The City of London can’t afford its own emergency squad and a proposed secession from Madison County EMD stems from personal conflicts between London Fire Chief Todd Eades and EMD Chief Robert Olwin, Carla Blazier told city council on Thursday.

Blazier is a retired medic with Madison County EMD.

She said the city’s plans to establish a squad unit at the fire department do not take into consideration start-up costs for equipment nor lag-time for insurance reimbursement on runs.

As an example, she cited the city’s projected $50,000 to equip the new unit. That dollar amount is insufficient since trucks with advanced life support capabilities cost about $250,000 each.

In addition, she said the city plans to hire only three additional full-time employees to staff three trucks – another insufficient number.

Most pointedly, Blazier said the current succession proposal stems from ongoing bad blood between Eades and Olwin.

“We looked at shared protocols with both Central Townships and London fire departments,” she said. “Central Townships agreed, but London would not.”

“Chief Eades does not play well with others,” Blazier added.

Earlier in the meeting, Olwin responded to previous accusations of slow response times by his squads. He provided 2015-18 data from the Madison County Sheriff’s Office that showed his EMD units arrived on the scene of calls on an average of slightly more than 4 minutes.

But London Mayor Pat Closser argued projected start-up costs are based on the city’s current operations budget, not a 2019 budget – when a fire department-based squad is likely to begin operations.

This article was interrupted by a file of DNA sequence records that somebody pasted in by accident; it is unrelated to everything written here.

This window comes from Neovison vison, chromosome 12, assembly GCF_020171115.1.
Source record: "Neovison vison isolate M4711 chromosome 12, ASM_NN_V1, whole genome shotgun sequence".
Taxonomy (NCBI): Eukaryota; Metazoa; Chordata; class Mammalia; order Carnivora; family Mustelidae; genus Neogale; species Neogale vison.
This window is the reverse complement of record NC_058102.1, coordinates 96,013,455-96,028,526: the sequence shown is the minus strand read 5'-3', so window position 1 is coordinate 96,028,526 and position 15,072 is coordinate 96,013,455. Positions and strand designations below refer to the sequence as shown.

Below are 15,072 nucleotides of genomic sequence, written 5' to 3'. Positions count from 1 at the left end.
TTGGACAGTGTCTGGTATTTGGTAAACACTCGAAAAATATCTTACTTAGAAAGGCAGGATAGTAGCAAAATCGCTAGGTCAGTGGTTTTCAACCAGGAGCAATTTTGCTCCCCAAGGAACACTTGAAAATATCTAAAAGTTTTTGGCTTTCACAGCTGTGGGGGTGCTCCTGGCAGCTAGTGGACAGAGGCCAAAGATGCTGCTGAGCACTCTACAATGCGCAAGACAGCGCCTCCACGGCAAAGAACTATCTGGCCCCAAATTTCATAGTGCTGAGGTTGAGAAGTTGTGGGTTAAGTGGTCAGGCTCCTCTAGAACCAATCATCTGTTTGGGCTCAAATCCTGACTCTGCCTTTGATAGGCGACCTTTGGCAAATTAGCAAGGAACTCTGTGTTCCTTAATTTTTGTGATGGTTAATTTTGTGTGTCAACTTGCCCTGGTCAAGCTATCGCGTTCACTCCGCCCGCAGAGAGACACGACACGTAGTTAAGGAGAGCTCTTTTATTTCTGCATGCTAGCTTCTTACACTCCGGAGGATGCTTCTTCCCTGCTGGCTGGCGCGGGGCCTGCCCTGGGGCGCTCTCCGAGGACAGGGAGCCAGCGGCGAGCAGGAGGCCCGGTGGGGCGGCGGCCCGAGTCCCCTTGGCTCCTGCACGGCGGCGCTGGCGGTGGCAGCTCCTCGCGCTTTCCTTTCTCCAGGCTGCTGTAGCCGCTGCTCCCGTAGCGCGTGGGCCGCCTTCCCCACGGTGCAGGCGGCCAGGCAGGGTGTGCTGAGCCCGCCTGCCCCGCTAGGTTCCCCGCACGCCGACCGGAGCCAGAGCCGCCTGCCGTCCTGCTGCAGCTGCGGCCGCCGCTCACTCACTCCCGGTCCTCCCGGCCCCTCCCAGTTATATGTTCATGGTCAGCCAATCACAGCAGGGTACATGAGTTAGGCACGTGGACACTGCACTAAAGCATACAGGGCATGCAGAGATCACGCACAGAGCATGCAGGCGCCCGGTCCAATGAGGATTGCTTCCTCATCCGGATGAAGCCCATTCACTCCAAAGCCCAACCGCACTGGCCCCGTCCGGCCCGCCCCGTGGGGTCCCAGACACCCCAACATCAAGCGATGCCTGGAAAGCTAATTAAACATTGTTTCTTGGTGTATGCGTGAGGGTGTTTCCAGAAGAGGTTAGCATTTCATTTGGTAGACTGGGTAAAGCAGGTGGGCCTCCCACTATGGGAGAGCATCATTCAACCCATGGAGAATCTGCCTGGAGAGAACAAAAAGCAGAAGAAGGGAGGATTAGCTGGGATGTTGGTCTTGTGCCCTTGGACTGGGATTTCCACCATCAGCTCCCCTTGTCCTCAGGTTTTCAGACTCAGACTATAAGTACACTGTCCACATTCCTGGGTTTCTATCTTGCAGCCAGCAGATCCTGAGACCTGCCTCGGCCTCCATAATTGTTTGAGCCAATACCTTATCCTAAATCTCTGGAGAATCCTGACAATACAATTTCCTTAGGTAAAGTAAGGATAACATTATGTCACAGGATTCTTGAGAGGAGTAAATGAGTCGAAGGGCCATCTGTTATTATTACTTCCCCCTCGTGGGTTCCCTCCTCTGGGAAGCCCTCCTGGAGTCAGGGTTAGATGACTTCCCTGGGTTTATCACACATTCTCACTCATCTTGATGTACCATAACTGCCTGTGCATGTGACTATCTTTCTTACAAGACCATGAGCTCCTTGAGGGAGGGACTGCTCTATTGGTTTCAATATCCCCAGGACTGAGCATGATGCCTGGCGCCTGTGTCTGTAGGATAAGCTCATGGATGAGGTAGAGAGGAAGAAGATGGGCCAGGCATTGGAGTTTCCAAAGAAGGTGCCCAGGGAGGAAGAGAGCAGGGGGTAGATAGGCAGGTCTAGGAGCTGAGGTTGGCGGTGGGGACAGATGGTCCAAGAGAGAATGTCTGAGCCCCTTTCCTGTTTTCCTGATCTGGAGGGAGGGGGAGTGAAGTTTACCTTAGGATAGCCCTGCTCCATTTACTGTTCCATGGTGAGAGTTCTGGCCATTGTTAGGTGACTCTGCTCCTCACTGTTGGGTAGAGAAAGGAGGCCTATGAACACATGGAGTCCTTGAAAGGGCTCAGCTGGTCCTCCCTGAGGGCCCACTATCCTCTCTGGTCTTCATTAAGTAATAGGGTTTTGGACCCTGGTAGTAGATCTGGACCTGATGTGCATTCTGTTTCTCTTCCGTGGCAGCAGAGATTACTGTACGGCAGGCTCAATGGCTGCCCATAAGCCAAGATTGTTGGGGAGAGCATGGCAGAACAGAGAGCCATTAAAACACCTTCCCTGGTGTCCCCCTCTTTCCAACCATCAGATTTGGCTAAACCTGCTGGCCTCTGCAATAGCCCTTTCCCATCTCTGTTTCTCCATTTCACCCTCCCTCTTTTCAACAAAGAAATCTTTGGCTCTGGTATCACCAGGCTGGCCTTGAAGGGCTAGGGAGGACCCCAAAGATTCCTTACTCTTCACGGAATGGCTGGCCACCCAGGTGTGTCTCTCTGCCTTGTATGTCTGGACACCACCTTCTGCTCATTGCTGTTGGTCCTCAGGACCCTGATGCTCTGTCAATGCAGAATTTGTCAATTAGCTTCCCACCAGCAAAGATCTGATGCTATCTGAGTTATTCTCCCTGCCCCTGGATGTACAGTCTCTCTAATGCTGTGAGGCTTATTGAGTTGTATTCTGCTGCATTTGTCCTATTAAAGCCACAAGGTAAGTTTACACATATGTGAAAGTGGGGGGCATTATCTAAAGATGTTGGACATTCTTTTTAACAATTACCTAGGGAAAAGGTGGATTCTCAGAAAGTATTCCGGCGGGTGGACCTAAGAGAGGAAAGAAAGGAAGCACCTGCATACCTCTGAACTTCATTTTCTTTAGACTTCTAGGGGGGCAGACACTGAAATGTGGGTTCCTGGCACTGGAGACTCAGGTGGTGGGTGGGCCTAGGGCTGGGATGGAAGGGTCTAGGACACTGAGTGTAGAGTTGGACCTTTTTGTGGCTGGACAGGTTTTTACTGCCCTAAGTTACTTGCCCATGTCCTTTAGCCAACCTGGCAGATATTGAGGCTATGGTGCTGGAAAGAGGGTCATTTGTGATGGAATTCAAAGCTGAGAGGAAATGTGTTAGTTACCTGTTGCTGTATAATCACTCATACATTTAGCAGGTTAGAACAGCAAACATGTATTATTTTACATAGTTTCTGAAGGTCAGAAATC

As for staffing, the fire department will augment three new full-time squad employees with multiple part-timers, if voters approve succession in November, he added.

He also said a London fire department squad will operate like the current service.

“We will do runs exactly as Madison County EMD does,” Closser noted.

Also on Thursday, London resident Melody Earles asked council members why the city does not maintain an abandoned alley behind her Laurel Street home. Earles said the alley is overgrown and is home to raccoons and other nuisance wildlife.

She said safety-services director Joe Mosier told her the city is not responsible for the alley, although it was never vacated.

“I appreciate any help you can give me (on this),” Earles asked.

Council president Joe Russell said Earles’ situation is not an isolated incident.

“Many (unused) alleys are like this,” he said.

He advised Earles to bring the matter before the city properties commission.

Later in the meeting, council member Rex Castle said the city needs to survey its unused alleys, then turn them over to adjoining property owners.

But Russell said that would add to those owners’ property taxes. He questioned the legality of any turnovers.

In routine business action on Thursday, council:

• Agreed to vacate an unused alley that runs between South Main Street and South Union Street. The vote followed a public hearing that drew no comments either for or against.

• Authorized the board of public utilities to sell an unused and unneeded 1999 Dodge truck.

• Agreed to repay a no-interest $262,578 loan from the Ohio Public Works Commission for the Park Avenue Reconstruction Project. The project, which includes new sidewalks, bridge and storm sewer, will go out for bids in coming weeks. In addition to the loan, Closser said the OPWC also gave the city more than $1.1 million for the project. He called it “free money.”